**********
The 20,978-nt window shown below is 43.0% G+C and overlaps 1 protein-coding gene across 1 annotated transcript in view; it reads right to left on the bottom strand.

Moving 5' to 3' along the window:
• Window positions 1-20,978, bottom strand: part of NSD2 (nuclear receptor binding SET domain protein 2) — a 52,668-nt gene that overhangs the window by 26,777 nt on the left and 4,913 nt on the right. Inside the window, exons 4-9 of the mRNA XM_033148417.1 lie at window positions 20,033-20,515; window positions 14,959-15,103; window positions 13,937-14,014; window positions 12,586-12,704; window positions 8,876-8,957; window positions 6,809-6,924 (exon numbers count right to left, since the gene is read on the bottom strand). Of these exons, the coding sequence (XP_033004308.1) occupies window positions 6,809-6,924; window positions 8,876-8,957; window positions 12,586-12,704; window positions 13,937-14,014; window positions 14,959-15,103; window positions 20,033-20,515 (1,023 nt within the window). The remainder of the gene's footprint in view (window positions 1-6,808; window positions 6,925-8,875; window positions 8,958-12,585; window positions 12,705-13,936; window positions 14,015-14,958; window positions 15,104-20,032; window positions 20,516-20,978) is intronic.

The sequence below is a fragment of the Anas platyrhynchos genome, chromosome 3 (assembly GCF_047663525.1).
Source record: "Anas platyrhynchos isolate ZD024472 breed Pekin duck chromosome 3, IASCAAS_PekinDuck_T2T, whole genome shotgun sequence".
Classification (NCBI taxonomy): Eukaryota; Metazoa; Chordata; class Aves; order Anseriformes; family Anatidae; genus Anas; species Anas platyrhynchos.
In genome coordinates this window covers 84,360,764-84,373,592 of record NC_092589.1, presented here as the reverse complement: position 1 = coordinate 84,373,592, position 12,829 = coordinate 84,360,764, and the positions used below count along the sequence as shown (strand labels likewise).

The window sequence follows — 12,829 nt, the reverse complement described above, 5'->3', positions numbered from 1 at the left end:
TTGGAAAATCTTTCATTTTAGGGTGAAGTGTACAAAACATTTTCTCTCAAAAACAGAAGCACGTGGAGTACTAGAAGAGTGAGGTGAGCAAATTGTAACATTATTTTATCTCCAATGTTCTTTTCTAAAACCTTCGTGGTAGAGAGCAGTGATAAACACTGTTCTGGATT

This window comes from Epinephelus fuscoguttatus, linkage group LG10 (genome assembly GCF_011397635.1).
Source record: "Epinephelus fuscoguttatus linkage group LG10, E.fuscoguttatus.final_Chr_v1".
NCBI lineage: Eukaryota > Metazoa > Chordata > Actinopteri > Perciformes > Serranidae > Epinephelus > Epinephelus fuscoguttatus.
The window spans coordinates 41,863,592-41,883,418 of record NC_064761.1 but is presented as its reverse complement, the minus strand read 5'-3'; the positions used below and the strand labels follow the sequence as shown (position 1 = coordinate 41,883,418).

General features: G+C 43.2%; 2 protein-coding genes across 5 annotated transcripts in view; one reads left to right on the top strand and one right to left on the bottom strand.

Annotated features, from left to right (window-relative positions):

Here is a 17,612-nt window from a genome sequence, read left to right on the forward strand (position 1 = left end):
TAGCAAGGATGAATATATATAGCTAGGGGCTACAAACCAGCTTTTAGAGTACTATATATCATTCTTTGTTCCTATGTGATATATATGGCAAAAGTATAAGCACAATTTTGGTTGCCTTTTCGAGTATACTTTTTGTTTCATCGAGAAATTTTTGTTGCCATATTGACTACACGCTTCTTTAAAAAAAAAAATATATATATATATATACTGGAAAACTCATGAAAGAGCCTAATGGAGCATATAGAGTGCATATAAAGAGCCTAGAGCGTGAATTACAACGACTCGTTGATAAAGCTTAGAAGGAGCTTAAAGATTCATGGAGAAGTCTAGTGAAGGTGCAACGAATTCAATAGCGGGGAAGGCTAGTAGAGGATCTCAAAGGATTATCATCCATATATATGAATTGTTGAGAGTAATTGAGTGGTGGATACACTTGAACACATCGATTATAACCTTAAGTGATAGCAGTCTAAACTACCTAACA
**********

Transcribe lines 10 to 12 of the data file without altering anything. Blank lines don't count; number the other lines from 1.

This window comes from Epinephelus fuscoguttatus, linkage group LG10 (genome assembly GCF_011397635.1).
Source record: "Epinephelus fuscoguttatus linkage group LG10, E.fuscoguttatus.final_Chr_v1".
NCBI lineage: Eukaryota > Metazoa > Chordata > Actinopteri > Perciformes > Serranidae > Epinephelus > Epinephelus fuscoguttatus.